Opposition Leader Tony Abbott has conceded the coalition went too far in criticising the government for paying for Christmas Island shipwreck survivors to attend family funerals.
Coalition immigration spokesman Scott Morrison was blasted for saying it was unreasonable to expect taxpayers to foot the bill for flying 22 family members from Christmas Island to Sydney for Tuesday's funerals.
Mr Morrison today admitted the timing of his comments was "insensitive" but did not back down from their substance.
"I know probably more than anyone how strongly people feel about this issue, how angry they get about the costs that are involved," he told Macquarie Radio.
"I share that anger, and I want to see that changed, but there is a time and a place."
Mr Abbott - who earlier said he believed the government's decision was "unusual" - said Mr Morrison's contrition showed guts.
"I want to thank Scott for being man enough to accept that perhaps we did go a little bit too far yesterday," he said.
Immigration Minister Chris Bowen said chartering flights for the family members had cost about $300,000.
Asked if that was too costly, Mr Abbott said: "It's up to the government to justify what the government does."
As many as 50 people died when the asylum seeker vessel SIEV 221 crashed on rocks and broke apart off Christmas Island in December.
Eight of the dead were buried in two separate funeral services in Sydney on Tuesday.
The family members, including three children, were due to return to the Christmas Island Detention Centre on Wednesday.
Among them was nine-year-old Iranian Seena Akhlaqi Sheikhdost, who lost his parents and brother in the disaster.
Responding to criticism of the boy being sent back to detention, Mr Bowen said he would be released into the community "quite soon".
"I've said that I'll release the majority of children and families into the community by June, and I'm prioritising people who've been through trauma and torture, and he will be prioritised," he said.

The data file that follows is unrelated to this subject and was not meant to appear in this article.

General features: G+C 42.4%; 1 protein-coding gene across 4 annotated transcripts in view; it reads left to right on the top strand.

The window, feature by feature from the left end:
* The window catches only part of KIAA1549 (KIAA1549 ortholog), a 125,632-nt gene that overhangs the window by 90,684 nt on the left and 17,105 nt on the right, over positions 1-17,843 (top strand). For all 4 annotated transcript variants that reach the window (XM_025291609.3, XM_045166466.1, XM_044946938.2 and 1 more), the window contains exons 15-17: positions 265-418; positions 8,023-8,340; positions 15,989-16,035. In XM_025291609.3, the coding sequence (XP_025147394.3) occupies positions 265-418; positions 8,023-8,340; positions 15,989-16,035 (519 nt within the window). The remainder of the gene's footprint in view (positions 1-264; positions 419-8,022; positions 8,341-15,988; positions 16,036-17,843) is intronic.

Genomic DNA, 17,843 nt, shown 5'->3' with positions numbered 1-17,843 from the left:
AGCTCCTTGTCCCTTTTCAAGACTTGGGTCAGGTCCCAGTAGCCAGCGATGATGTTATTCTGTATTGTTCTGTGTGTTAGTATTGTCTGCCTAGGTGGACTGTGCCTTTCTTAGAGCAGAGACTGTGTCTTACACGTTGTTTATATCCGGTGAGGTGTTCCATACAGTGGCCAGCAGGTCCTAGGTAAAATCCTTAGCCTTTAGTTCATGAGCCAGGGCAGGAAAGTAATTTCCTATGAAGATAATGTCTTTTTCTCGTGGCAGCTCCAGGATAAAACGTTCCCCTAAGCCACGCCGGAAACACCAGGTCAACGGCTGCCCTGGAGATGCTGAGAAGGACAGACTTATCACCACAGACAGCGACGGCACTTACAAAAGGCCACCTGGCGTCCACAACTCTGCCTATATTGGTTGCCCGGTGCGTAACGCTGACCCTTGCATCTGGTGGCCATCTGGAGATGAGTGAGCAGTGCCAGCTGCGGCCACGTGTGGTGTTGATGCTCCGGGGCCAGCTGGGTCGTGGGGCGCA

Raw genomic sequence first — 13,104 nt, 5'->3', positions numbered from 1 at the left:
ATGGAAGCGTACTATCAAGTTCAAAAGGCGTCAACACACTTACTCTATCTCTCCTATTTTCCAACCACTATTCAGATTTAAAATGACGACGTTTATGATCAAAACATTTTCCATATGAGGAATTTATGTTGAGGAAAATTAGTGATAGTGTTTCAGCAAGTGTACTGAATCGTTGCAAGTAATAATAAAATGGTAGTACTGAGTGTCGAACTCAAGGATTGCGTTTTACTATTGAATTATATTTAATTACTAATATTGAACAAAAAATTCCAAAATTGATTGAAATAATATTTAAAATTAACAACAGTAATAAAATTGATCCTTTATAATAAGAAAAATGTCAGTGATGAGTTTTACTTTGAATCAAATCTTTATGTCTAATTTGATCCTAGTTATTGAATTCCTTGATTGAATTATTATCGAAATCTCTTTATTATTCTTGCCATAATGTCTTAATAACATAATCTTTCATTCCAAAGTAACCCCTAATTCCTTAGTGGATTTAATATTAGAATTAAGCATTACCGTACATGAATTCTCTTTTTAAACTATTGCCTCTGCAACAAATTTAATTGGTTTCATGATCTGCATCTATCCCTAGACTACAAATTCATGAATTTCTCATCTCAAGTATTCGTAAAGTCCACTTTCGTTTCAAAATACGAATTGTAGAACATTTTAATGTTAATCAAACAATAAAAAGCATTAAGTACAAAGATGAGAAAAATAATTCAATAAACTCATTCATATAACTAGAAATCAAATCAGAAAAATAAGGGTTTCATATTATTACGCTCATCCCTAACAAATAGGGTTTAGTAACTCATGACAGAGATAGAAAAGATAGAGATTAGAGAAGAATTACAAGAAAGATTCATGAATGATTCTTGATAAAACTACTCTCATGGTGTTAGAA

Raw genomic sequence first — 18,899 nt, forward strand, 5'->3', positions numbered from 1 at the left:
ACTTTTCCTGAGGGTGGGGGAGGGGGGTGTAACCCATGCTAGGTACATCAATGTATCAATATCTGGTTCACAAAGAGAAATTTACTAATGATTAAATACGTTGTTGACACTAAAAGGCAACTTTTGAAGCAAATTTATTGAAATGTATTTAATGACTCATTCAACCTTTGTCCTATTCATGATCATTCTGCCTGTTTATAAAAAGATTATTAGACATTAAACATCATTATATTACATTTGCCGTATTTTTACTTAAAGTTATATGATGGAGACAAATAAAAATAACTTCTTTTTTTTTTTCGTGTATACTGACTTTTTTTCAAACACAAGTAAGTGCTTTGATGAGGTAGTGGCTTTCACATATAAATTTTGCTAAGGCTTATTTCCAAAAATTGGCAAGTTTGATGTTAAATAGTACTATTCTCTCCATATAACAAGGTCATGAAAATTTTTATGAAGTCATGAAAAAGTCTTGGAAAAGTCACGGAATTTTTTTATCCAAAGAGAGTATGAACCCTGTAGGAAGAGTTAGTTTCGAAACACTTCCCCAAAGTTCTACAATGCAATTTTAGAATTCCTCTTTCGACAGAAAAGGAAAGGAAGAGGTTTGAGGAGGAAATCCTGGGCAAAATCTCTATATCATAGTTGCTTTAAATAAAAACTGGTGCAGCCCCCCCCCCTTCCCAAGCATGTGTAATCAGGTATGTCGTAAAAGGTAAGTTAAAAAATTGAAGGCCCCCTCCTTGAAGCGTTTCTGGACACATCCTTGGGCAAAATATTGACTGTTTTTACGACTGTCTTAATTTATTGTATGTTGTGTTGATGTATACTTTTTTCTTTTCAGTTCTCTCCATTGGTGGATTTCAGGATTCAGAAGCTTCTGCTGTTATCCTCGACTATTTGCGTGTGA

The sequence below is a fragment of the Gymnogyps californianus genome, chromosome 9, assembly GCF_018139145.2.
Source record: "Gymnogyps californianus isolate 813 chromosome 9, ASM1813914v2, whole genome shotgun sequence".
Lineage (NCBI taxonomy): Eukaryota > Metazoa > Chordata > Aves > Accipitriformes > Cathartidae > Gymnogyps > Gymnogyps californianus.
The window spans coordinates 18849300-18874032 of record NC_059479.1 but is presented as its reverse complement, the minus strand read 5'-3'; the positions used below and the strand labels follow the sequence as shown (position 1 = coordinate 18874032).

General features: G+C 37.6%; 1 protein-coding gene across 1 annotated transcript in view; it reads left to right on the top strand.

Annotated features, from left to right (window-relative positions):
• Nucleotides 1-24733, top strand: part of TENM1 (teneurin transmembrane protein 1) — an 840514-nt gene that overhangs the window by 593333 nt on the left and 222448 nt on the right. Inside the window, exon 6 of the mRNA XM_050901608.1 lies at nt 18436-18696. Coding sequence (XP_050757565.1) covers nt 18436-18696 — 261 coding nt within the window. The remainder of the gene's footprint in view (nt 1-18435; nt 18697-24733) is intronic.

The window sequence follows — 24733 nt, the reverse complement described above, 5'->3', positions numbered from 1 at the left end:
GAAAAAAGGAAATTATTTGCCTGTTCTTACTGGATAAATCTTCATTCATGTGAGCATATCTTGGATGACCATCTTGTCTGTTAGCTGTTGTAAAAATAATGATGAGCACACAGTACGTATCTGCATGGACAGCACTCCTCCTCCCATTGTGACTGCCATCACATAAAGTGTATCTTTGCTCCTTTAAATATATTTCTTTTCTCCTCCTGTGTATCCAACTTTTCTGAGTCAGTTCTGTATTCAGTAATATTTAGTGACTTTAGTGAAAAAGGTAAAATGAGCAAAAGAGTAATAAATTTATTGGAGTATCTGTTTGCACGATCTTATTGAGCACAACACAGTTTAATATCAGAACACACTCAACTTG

Government frontbencher Craig Emerson kept up criticism of Mr Morrison's comments, labelling him a "hard right-winger".
"He is just dancing to the tune of One Nation, that's the truth of the matter."
Home Affairs Minister Brendan O'Connor, who is in charge of border protection, said he found Mr Morrison's original comments to be offensive.
"People want strong border protection, but they don't believe you should come out and attack a 10-year-old's right to grieve at the grave of his father," he said today.
"Mr Morrison showed a very distasteful approach to raising costs incurred for a father to grieve for his lost child, for a young child to grieve for his father.
The minister said he was not surprised the shadow treasurer Joe Hockey had expressed a different view.
Prime Minister Julia Gillard - in New Zealand for talks with her counterpart John Key - said footing the transport bill was the "right thing to do".
Ms Gillard confirmed she had raised with Mr Key her proposal for a regional asylum seeker processing centre in East Timor.
Mr Key said his country remained open to the proposal.
"New Zealand's willing to continue to engage in that dialogue. We see this as a regional issue," he said.